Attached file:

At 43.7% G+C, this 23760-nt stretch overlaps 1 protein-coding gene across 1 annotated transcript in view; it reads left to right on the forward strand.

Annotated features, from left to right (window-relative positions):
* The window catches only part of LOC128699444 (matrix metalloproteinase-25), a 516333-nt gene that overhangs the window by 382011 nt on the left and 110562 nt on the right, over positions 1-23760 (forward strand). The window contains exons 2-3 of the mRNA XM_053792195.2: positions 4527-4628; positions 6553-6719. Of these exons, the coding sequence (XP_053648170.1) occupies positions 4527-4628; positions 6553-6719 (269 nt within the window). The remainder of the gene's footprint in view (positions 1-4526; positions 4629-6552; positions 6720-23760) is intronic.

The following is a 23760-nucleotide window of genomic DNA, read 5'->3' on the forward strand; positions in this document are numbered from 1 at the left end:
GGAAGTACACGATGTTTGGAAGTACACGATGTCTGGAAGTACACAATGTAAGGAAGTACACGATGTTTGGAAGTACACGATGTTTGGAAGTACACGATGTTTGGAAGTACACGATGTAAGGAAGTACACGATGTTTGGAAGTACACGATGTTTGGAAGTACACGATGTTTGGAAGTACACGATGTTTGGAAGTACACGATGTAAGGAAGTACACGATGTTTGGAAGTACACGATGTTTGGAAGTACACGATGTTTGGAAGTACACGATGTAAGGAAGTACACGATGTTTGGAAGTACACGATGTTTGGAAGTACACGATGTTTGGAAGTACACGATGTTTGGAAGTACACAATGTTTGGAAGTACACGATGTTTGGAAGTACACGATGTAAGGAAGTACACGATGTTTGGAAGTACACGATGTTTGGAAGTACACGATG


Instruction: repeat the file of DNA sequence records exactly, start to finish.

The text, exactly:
At 43.7% G+C, this 23760-nt stretch overlaps 1 protein-coding gene across 1 annotated transcript in view; it reads left to right on the forward strand.

Annotated features, from left to right (window-relative positions):
* The window catches only part of LOC128699444 (matrix metalloproteinase-25), a 516333-nt gene that overhangs the window by 382011 nt on the left and 110562 nt on the right, over positions 1-23760 (forward strand). The window contains exons 2-3 of the mRNA XM_053792195.2: positions 4527-4628; positions 6553-6719. Of these exons, the coding sequence (XP_053648170.1) occupies positions 4527-4628; positions 6553-6719 (269 nt within the window). The remainder of the gene's footprint in view (positions 1-4526; positions 4629-6552; positions 6720-23760) is intronic.

The following is a 23760-nucleotide window of genomic DNA, read 5'->3' on the forward strand; positions in this document are numbered from 1 at the left end:
GGAAGTACACGATGTTTGGAAGTACACGATGTCTGGAAGTACACAATGTAAGGAAGTACACGATGTTTGGAAGTACACGATGTTTGGAAGTACACGATGTTTGGAAGTACACGATGTAAGGAAGTACACGATGTTTGGAAGTACACGATGTTTGGAAGTACACGATGTTTGGAAGTACACGATGTTTGGAAGTACACGATGTAAGGAAGTACACGATGTTTGGAAGTACACGATGTTTGGAAGTACACGATGTTTGGAAGTACACGATGTAAGGAAGTACACGATGTTTGGAAGTACACGATGTTTGGAAGTACACGATGTTTGGAAGTACACGATGTTTGGAAGTACACAATGTTTGGAAGTACACGATGTTTGGAAGTACACGATGTAAGGAAGTACACGATGTTTGGAAGTACACGATGTTTGGAAGTACACGATG